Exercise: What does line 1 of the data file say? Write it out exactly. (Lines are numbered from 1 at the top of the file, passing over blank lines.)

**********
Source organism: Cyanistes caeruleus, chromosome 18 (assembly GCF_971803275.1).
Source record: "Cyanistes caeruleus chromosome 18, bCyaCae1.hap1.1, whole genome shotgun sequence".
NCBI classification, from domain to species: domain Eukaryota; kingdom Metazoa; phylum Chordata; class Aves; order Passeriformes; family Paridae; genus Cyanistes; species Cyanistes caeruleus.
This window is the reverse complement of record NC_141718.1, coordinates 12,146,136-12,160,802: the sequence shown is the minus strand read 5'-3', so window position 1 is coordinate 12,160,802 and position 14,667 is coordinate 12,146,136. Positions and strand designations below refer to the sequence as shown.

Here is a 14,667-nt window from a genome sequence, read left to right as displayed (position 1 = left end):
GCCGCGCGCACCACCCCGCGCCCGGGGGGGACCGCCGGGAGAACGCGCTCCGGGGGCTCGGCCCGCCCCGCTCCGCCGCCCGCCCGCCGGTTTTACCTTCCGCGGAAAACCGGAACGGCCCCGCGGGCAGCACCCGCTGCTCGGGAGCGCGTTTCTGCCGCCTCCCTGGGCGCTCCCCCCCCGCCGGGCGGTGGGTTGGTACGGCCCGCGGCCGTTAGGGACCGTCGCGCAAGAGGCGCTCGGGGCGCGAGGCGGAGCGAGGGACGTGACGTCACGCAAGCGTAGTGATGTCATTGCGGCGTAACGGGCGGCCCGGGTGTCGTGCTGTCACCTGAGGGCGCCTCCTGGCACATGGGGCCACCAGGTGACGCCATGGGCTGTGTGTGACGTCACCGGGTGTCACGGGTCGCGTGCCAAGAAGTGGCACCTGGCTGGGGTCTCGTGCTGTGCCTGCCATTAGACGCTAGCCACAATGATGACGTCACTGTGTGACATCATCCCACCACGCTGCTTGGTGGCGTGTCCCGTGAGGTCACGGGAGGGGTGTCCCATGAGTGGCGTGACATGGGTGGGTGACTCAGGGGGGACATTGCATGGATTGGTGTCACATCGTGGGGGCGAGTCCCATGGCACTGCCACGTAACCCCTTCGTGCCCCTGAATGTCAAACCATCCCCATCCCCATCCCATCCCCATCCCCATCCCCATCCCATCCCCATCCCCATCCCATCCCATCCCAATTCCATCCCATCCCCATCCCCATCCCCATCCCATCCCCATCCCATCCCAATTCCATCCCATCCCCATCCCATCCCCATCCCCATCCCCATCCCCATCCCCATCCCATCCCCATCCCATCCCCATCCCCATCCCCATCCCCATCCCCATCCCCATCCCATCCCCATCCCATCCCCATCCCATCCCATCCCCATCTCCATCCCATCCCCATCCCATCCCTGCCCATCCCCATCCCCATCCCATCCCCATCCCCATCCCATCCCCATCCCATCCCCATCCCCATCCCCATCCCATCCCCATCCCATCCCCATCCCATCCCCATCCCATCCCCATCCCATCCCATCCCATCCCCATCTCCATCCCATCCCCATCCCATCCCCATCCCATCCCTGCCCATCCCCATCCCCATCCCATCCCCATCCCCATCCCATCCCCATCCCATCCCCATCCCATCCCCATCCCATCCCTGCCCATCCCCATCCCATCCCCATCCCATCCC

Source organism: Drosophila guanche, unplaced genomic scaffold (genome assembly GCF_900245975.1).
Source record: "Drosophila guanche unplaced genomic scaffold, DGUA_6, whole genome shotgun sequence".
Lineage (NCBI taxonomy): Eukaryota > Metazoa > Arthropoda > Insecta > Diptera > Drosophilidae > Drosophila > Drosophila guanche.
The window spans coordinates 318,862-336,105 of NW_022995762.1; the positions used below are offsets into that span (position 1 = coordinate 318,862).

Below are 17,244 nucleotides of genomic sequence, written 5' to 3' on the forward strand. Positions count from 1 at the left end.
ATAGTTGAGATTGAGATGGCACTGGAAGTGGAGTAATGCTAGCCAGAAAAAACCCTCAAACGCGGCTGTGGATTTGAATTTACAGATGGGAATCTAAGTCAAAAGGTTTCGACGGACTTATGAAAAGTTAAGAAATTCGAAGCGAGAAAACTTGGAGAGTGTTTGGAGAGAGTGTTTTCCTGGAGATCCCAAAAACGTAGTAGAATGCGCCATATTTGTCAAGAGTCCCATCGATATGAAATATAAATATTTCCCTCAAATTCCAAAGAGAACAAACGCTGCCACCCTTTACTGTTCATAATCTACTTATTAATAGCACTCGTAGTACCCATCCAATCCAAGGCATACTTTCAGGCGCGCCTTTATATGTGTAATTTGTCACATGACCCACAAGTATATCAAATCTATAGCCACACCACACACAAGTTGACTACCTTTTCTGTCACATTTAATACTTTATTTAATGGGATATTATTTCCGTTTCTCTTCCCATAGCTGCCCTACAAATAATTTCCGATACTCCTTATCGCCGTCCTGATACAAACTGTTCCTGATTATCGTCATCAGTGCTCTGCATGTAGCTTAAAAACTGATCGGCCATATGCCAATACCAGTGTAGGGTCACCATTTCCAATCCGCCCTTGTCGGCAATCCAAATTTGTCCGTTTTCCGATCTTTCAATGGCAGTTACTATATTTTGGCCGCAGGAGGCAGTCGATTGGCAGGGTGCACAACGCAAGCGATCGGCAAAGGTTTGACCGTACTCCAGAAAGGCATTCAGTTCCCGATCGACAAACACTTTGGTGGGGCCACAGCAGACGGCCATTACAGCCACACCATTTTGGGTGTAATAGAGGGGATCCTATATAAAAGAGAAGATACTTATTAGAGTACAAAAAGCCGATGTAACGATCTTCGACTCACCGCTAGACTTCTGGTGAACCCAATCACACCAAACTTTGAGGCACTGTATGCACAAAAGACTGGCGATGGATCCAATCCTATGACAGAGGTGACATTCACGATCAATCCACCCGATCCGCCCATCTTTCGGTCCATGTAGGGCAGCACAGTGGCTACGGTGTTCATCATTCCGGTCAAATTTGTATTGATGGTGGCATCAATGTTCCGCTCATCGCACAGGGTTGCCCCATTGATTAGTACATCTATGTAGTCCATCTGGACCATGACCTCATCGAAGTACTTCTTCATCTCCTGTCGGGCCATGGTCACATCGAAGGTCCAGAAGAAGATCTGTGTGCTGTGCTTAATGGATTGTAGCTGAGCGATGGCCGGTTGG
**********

Source organism: Cyanistes caeruleus, chromosome 18 (assembly GCF_971803275.1).